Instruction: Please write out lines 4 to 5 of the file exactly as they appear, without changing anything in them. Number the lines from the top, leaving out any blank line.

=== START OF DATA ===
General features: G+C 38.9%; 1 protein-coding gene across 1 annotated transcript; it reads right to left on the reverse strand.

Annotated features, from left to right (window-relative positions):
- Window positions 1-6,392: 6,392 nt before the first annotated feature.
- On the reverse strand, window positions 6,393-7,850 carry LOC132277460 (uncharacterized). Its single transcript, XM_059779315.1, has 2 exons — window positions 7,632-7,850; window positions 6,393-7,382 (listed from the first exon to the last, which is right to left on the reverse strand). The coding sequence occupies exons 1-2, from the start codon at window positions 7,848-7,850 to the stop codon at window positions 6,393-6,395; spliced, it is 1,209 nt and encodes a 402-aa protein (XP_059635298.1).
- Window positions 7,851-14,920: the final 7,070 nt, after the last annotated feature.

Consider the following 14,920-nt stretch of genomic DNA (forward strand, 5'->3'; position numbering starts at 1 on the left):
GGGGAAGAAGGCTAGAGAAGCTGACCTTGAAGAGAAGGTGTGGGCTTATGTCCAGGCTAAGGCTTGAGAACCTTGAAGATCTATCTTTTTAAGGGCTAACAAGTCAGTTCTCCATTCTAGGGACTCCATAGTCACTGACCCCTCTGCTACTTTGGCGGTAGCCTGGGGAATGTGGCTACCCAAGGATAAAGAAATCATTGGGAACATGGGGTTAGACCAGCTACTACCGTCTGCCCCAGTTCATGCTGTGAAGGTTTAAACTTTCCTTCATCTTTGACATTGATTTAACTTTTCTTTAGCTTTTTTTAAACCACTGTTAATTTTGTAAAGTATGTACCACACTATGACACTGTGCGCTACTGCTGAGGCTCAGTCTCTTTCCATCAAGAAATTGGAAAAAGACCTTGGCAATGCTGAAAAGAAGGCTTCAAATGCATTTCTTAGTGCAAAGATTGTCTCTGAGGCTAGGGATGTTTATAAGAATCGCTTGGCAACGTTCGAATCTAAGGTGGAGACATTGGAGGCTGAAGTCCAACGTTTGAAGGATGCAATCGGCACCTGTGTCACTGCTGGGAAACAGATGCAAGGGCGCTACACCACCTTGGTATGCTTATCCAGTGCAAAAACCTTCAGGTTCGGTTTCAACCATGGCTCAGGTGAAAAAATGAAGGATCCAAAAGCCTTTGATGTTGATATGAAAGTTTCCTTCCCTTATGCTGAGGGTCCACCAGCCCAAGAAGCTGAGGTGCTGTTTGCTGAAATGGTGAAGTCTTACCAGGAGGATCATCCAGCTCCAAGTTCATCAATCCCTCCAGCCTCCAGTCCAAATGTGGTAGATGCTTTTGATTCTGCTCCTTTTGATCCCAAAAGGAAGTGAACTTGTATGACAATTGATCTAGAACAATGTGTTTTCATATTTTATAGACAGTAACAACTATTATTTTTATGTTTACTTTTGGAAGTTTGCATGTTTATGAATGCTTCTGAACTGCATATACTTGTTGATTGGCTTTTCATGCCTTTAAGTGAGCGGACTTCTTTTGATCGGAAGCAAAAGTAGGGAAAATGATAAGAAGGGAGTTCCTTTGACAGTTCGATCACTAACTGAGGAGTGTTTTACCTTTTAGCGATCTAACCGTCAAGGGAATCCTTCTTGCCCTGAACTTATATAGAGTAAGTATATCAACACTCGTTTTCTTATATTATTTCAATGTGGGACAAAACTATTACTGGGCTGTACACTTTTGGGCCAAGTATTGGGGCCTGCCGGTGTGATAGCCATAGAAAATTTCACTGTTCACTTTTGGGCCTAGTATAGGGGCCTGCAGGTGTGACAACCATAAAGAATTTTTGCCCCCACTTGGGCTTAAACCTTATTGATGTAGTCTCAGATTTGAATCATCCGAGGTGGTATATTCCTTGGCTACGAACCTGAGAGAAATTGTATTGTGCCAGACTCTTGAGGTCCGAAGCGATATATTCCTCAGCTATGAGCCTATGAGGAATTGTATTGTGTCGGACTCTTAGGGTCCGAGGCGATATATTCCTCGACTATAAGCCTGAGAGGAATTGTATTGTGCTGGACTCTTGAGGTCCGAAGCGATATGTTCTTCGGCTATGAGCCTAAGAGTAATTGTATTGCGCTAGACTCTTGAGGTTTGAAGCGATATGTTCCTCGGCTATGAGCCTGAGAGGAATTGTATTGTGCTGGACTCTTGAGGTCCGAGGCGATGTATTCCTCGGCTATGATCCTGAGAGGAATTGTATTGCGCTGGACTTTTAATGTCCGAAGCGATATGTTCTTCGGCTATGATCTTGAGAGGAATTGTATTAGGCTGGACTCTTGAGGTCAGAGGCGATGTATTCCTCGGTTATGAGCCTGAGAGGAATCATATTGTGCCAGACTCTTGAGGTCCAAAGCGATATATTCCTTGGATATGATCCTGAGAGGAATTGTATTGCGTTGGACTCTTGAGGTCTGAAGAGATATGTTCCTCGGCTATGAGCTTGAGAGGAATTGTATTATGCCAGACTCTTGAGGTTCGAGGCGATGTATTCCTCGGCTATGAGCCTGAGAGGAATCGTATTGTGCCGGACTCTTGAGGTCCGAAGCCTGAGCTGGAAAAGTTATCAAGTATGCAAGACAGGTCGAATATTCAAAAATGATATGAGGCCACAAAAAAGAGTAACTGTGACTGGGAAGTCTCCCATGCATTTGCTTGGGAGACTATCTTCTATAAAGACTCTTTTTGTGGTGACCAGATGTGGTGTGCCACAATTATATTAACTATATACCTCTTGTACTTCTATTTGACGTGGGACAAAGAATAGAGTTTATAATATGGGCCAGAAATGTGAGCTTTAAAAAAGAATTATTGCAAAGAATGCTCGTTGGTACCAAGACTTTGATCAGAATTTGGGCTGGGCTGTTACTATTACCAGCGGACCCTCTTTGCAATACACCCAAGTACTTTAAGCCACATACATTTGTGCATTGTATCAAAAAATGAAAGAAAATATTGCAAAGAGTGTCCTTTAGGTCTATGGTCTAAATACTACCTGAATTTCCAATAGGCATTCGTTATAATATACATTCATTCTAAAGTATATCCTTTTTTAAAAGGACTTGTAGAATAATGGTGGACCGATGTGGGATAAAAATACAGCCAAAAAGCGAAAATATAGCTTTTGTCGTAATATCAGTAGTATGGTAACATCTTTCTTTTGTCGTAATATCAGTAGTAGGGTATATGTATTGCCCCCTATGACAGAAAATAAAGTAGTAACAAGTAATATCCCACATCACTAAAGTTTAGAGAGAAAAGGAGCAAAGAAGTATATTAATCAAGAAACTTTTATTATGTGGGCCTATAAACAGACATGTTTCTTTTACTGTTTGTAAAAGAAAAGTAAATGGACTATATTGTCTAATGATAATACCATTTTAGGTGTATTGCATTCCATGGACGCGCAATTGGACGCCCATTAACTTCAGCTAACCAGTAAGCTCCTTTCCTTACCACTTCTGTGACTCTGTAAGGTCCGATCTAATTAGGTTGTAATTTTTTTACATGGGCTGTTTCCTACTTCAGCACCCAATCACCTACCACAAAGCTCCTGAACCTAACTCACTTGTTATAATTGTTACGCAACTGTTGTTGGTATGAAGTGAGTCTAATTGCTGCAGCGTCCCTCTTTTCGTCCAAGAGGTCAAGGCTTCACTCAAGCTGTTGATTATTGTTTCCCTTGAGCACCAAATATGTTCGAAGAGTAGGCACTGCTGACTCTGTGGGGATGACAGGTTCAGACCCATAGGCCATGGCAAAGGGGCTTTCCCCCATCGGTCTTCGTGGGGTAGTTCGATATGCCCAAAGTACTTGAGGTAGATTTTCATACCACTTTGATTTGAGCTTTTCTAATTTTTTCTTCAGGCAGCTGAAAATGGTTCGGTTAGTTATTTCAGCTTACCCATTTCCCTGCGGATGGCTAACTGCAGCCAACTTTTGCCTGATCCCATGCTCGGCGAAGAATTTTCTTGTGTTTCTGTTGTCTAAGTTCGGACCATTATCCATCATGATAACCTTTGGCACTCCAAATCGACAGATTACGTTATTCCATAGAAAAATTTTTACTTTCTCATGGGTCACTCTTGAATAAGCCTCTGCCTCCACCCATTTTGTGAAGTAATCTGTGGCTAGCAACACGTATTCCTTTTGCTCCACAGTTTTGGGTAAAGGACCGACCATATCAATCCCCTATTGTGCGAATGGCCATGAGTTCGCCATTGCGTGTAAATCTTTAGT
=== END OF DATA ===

- On the reverse strand, window positions 6,393-7,850 carry LOC132277460 (uncharacterized). Its single transcript, XM_059779315.1, has 2 exons — window positions 7,632-7,850; window positions 6,393-7,382 (listed from the first exon to the last, which is right to left on the reverse strand). The coding sequence occupies exons 1-2, from the start codon at window positions 7,848-7,850 to the stop codon at window positions 6,393-6,395; spliced, it is 1,209 nt and encodes a 402-aa protein (XP_059635298.1).
- Window positions 7,851-14,920: the final 7,070 nt, after the last annotated feature.